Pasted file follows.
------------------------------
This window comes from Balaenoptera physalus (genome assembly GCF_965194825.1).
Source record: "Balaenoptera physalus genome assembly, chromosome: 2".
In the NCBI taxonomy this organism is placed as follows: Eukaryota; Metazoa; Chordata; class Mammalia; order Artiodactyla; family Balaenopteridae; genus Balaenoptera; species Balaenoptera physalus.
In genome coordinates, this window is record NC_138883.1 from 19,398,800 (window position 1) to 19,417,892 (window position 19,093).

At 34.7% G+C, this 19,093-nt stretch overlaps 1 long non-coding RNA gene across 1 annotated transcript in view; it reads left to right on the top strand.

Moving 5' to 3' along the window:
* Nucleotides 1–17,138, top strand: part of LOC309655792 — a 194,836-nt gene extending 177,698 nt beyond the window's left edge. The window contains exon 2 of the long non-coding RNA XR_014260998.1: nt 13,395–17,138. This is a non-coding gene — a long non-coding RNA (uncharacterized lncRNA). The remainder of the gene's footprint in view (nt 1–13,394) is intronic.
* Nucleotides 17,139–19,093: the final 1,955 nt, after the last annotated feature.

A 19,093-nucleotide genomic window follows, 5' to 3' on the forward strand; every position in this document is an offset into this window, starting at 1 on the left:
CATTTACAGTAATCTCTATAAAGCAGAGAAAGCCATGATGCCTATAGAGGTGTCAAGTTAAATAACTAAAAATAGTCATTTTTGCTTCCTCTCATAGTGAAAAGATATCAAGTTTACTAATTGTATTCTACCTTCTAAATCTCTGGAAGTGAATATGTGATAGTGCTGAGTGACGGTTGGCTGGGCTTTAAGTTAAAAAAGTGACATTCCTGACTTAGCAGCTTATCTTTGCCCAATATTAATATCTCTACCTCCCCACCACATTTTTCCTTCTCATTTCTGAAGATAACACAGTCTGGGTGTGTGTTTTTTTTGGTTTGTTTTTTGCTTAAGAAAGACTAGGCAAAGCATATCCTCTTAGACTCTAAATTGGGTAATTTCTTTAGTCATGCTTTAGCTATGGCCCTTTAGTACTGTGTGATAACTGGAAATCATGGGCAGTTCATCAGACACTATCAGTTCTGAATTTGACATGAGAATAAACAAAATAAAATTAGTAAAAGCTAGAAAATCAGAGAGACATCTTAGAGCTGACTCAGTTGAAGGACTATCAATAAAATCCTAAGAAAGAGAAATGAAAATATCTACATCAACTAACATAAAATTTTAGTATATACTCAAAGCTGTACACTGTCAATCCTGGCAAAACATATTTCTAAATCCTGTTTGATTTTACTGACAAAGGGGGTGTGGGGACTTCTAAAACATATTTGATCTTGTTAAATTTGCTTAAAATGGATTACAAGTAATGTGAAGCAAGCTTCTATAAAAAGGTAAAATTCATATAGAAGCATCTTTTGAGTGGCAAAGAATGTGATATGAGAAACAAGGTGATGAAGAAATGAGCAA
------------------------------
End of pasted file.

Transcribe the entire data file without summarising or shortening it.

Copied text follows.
This window comes from Balaenoptera physalus (genome assembly GCF_965194825.1).
Source record: "Balaenoptera physalus genome assembly, chromosome: 2".
In the NCBI taxonomy this organism is placed as follows: Eukaryota; Metazoa; Chordata; class Mammalia; order Artiodactyla; family Balaenopteridae; genus Balaenoptera; species Balaenoptera physalus.
In genome coordinates, this window is record NC_138883.1 from 19,398,800 (window position 1) to 19,417,892 (window position 19,093).

At 34.7% G+C, this 19,093-nt stretch overlaps 1 long non-coding RNA gene across 1 annotated transcript in view; it reads left to right on the top strand.

Moving 5' to 3' along the window:
* Nucleotides 1–17,138, top strand: part of LOC309655792 — a 194,836-nt gene extending 177,698 nt beyond the window's left edge. The window contains exon 2 of the long non-coding RNA XR_014260998.1: nt 13,395–17,138. This is a non-coding gene — a long non-coding RNA (uncharacterized lncRNA). The remainder of the gene's footprint in view (nt 1–13,394) is intronic.
* Nucleotides 17,139–19,093: the final 1,955 nt, after the last annotated feature.

A 19,093-nucleotide genomic window follows, 5' to 3' on the forward strand; every position in this document is an offset into this window, starting at 1 on the left:
CATTTACAGTAATCTCTATAAAGCAGAGAAAGCCATGATGCCTATAGAGGTGTCAAGTTAAATAACTAAAAATAGTCATTTTTGCTTCCTCTCATAGTGAAAAGATATCAAGTTTACTAATTGTATTCTACCTTCTAAATCTCTGGAAGTGAATATGTGATAGTGCTGAGTGACGGTTGGCTGGGCTTTAAGTTAAAAAAGTGACATTCCTGACTTAGCAGCTTATCTTTGCCCAATATTAATATCTCTACCTCCCCACCACATTTTTCCTTCTCATTTCTGAAGATAACACAGTCTGGGTGTGTGTTTTTTTTGGTTTGTTTTTTGCTTAAGAAAGACTAGGCAAAGCATATCCTCTTAGACTCTAAATTGGGTAATTTCTTTAGTCATGCTTTAGCTATGGCCCTTTAGTACTGTGTGATAACTGGAAATCATGGGCAGTTCATCAGACACTATCAGTTCTGAATTTGACATGAGAATAAACAAAATAAAATTAGTAAAAGCTAGAAAATCAGAGAGACATCTTAGAGCTGACTCAGTTGAAGGACTATCAATAAAATCCTAAGAAAGAGAAATGAAAATATCTACATCAACTAACATAAAATTTTAGTATATACTCAAAGCTGTACACTGTCAATCCTGGCAAAACATATTTCTAAATCCTGTTTGATTTTACTGACAAAGGGGGTGTGGGGACTTCTAAAACATATTTGATCTTGTTAAATTTGCTTAAAATGGATTACAAGTAATGTGAAGCAAGCTTCTATAAAAAGGTAAAATTCATATAGAAGCATCTTTTGAGTGGCAAAGAATGTGATATGAGAAACAAGGTGATGAAGAAATGAGCAA